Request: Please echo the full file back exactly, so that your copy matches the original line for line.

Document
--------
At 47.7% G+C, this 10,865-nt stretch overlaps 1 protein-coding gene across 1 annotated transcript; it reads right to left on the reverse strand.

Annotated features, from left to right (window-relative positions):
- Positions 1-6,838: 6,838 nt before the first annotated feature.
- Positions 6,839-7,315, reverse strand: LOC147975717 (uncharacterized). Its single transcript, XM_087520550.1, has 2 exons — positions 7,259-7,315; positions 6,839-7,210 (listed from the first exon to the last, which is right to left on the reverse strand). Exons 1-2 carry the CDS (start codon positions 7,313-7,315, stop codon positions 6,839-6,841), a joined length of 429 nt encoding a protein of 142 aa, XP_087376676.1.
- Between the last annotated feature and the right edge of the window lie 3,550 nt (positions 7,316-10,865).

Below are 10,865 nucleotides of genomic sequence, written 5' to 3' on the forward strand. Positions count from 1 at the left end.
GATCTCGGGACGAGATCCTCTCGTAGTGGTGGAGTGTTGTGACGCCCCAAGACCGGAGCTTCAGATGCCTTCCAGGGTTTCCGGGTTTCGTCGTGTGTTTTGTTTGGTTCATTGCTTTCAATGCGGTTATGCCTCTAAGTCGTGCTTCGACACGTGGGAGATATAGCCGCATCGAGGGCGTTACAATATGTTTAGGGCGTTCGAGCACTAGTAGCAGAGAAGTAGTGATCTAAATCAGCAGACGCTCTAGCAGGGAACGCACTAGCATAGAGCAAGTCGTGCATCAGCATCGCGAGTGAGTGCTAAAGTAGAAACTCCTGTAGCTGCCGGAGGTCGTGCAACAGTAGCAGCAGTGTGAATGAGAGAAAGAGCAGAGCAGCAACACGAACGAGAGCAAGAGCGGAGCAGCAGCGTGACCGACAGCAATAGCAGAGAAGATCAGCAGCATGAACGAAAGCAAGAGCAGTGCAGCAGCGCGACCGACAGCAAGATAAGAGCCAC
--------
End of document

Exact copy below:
At 47.7% G+C, this 10,865-nt stretch overlaps 1 protein-coding gene across 1 annotated transcript; it reads right to left on the reverse strand.

Annotated features, from left to right (window-relative positions):
- Positions 1-6,838: 6,838 nt before the first annotated feature.
- Positions 6,839-7,315, reverse strand: LOC147975717 (uncharacterized). Its single transcript, XM_087520550.1, has 2 exons — positions 7,259-7,315; positions 6,839-7,210 (listed from the first exon to the last, which is right to left on the reverse strand). Exons 1-2 carry the CDS (start codon positions 7,313-7,315, stop codon positions 6,839-6,841), a joined length of 429 nt encoding a protein of 142 aa, XP_087376676.1.
- Between the last annotated feature and the right edge of the window lie 3,550 nt (positions 7,316-10,865).

Below are 10,865 nucleotides of genomic sequence, written 5' to 3' on the forward strand. Positions count from 1 at the left end.
GATCTCGGGACGAGATCCTCTCGTAGTGGTGGAGTGTTGTGACGCCCCAAGACCGGAGCTTCAGATGCCTTCCAGGGTTTCCGGGTTTCGTCGTGTGTTTTGTTTGGTTCATTGCTTTCAATGCGGTTATGCCTCTAAGTCGTGCTTCGACACGTGGGAGATATAGCCGCATCGAGGGCGTTACAATATGTTTAGGGCGTTCGAGCACTAGTAGCAGAGAAGTAGTGATCTAAATCAGCAGACGCTCTAGCAGGGAACGCACTAGCATAGAGCAAGTCGTGCATCAGCATCGCGAGTGAGTGCTAAAGTAGAAACTCCTGTAGCTGCCGGAGGTCGTGCAACAGTAGCAGCAGTGTGAATGAGAGAAAGAGCAGAGCAGCAACACGAACGAGAGCAAGAGCGGAGCAGCAGCGTGACCGACAGCAATAGCAGAGAAGATCAGCAGCATGAACGAAAGCAAGAGCAGTGCAGCAGCGCGACCGACAGCAAGATAAGAGCCAC